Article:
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Noteworthy: Motivational Tips; Physician Fraudster; New Old Opportunities


Noteworthy items from Physicians Practice


20 The percentage of physicians who say they have not fully disclosed a medical error to a patient in the previous year due to fear of a malpractice lawsuit.
Source: Health Affairs


"You almost need two languages, one that you use with your colleagues and a second vocabulary you use with your patients."

Paul D. Smith, MD, professor of family medicine, University of Wisconsin School of Medicine and Public Health
Source: American Medical News

"The notion that your needs for healthcare are best met by seeing a doctor a couple times a year is probably wrong. There is obvious value in knowing more."

Dr. Joseph Smith of the West Wireless Health Institute, which seeks to lower healthcare costs through technology like wireless medical devices.
Source: Marin Independent Journal

Motivational Tips

Practice Notes blogger and consultant P.J. Cloud-Moulds recently identified key ways to keep your staff happy and thriving. Start by creating a "strengths and opportunities" list for each employee. Then, "re-interview" each staff member and ask about their talents and special skills. Be sure to ask what they want to do that they are not currently doing. Then, review your original list of strengths and opportunities and consider whether staff members are serving in the right position, if they are assigned the right roles, if there is a special project you can offer them, etc. "There are gems hidden in all of us," says Cloud-Moulds. "Your staff needs you to be a treasure hunter for their skills."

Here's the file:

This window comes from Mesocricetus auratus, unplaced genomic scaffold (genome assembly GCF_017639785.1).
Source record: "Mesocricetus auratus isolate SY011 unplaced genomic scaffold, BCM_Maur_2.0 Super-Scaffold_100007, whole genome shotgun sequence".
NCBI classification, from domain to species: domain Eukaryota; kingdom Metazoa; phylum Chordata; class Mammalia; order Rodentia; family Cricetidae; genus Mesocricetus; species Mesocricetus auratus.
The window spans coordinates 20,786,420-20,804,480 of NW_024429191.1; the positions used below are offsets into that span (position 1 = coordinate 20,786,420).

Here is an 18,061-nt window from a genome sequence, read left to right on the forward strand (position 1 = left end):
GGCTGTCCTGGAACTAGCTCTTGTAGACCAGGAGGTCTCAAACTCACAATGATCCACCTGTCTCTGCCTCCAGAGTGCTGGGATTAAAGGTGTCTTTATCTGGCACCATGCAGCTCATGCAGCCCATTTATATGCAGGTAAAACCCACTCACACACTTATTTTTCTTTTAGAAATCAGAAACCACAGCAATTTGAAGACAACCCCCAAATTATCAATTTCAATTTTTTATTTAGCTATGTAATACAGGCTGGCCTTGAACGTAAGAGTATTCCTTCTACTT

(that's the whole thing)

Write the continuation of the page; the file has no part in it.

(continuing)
Why Do You Stay?

Private practice certainly has its struggles, but that doesn't mean it has lost its allure. Physicians Practice recently polled our private-practice readers on why they opt-out of employment. Here's what they said:

• 45% Autonomy - I like to be my own boss and make the decisions

• 11% Comfort - This is all I know

• 34% Flexibility - I have more power over my own schedule

• 10% Culture - It's more laid back and family-friendly

5 Ways to Exploit Social Media

A robust social media network of professional colleagues can:

1. Shed light on new employment opportunities within your field;
2. Steer you toward nonclinical opportunities to pursue upon retiring, like consulting;
3. Help you identify opportunities for colleagues;
4. Expand your knowledge by exposing you to a wide range of links and talking points; and
5. Provide you with leads for a career transition.

Source: Internist and entrepreneur Joseph Kim, in a blog appearing on KevinMD.com

Advocacy to Action …

Talk about practicing what he preached. In March, a family physician killed himself by ingesting a lethal dose of medication, according to the Los Angeles Times. The 83-year-old physician, Peter Goodwin, had been diagnosed with a fatal brain disease in 2006. In January, he received a prognosis of less than six months to live, according to ABC News.

That made him eligible for physician-assisted suicide under Oregon's Death with Dignity Act - an act he himself advocated for in the 1990s. Implemented in 1997, the act was the first to allow physicians to prescribe lethal medication to terminally ill patients with a prognosis of less than six months. Goodwin joins a list of nearly 600 other terminally ill Oregonians who have purposefully ended their lives since the act's implementation.